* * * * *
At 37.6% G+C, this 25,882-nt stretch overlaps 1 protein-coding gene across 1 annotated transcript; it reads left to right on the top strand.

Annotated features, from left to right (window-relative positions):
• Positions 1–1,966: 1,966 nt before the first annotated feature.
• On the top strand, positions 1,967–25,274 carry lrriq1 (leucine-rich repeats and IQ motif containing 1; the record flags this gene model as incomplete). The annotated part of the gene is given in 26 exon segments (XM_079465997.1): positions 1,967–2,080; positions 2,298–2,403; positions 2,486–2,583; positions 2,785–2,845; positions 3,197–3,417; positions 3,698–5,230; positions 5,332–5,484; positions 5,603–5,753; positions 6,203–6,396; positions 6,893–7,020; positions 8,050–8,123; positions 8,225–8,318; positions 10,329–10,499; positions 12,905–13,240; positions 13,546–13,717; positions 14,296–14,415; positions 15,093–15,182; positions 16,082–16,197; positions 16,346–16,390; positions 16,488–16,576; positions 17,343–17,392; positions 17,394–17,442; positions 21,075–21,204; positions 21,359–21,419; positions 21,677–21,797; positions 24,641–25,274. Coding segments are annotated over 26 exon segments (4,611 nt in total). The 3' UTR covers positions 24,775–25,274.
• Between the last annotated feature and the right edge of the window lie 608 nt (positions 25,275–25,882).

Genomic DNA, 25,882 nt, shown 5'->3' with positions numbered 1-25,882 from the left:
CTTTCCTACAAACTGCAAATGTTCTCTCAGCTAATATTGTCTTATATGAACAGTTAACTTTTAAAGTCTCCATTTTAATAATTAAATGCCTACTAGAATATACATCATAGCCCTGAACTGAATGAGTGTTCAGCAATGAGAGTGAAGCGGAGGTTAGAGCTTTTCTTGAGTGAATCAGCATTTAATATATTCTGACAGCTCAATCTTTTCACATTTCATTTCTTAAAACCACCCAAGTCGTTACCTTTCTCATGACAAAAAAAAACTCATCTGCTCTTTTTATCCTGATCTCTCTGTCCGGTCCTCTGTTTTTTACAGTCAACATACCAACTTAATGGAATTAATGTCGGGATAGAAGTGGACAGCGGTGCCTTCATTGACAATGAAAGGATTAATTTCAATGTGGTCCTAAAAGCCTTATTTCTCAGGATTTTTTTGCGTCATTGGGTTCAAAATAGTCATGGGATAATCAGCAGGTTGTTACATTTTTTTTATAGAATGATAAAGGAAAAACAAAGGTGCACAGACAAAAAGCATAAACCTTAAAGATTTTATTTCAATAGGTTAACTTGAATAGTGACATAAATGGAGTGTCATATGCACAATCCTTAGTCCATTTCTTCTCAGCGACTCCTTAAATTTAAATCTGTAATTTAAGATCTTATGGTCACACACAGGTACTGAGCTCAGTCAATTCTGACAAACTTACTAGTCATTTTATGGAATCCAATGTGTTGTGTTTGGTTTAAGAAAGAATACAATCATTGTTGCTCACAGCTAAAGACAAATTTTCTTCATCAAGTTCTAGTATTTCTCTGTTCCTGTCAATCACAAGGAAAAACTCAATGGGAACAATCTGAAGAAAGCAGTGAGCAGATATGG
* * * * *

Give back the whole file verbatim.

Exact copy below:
At 37.6% G+C, this 25,882-nt stretch overlaps 1 protein-coding gene across 1 annotated transcript; it reads left to right on the top strand.

Annotated features, from left to right (window-relative positions):
• Positions 1–1,966: 1,966 nt before the first annotated feature.
• On the top strand, positions 1,967–25,274 carry lrriq1 (leucine-rich repeats and IQ motif containing 1; the record flags this gene model as incomplete). The annotated part of the gene is given in 26 exon segments (XM_079465997.1): positions 1,967–2,080; positions 2,298–2,403; positions 2,486–2,583; positions 2,785–2,845; positions 3,197–3,417; positions 3,698–5,230; positions 5,332–5,484; positions 5,603–5,753; positions 6,203–6,396; positions 6,893–7,020; positions 8,050–8,123; positions 8,225–8,318; positions 10,329–10,499; positions 12,905–13,240; positions 13,546–13,717; positions 14,296–14,415; positions 15,093–15,182; positions 16,082–16,197; positions 16,346–16,390; positions 16,488–16,576; positions 17,343–17,392; positions 17,394–17,442; positions 21,075–21,204; positions 21,359–21,419; positions 21,677–21,797; positions 24,641–25,274. Coding segments are annotated over 26 exon segments (4,611 nt in total). The 3' UTR covers positions 24,775–25,274.
• Between the last annotated feature and the right edge of the window lie 608 nt (positions 25,275–25,882).

Genomic DNA, 25,882 nt, shown 5'->3' with positions numbered 1-25,882 from the left:
CTTTCCTACAAACTGCAAATGTTCTCTCAGCTAATATTGTCTTATATGAACAGTTAACTTTTAAAGTCTCCATTTTAATAATTAAATGCCTACTAGAATATACATCATAGCCCTGAACTGAATGAGTGTTCAGCAATGAGAGTGAAGCGGAGGTTAGAGCTTTTCTTGAGTGAATCAGCATTTAATATATTCTGACAGCTCAATCTTTTCACATTTCATTTCTTAAAACCACCCAAGTCGTTACCTTTCTCATGACAAAAAAAAACTCATCTGCTCTTTTTATCCTGATCTCTCTGTCCGGTCCTCTGTTTTTTACAGTCAACATACCAACTTAATGGAATTAATGTCGGGATAGAAGTGGACAGCGGTGCCTTCATTGACAATGAAAGGATTAATTTCAATGTGGTCCTAAAAGCCTTATTTCTCAGGATTTTTTTGCGTCATTGGGTTCAAAATAGTCATGGGATAATCAGCAGGTTGTTACATTTTTTTTATAGAATGATAAAGGAAAAACAAAGGTGCACAGACAAAAAGCATAAACCTTAAAGATTTTATTTCAATAGGTTAACTTGAATAGTGACATAAATGGAGTGTCATATGCACAATCCTTAGTCCATTTCTTCTCAGCGACTCCTTAAATTTAAATCTGTAATTTAAGATCTTATGGTCACACACAGGTACTGAGCTCAGTCAATTCTGACAAACTTACTAGTCATTTTATGGAATCCAATGTGTTGTGTTTGGTTTAAGAAAGAATACAATCATTGTTGCTCACAGCTAAAGACAAATTTTCTTCATCAAGTTCTAGTATTTCTCTGTTCCTGTCAATCACAAGGAAAAACTCAATGGGAACAATCTGAAGAAAGCAGTGAGCAGATATGG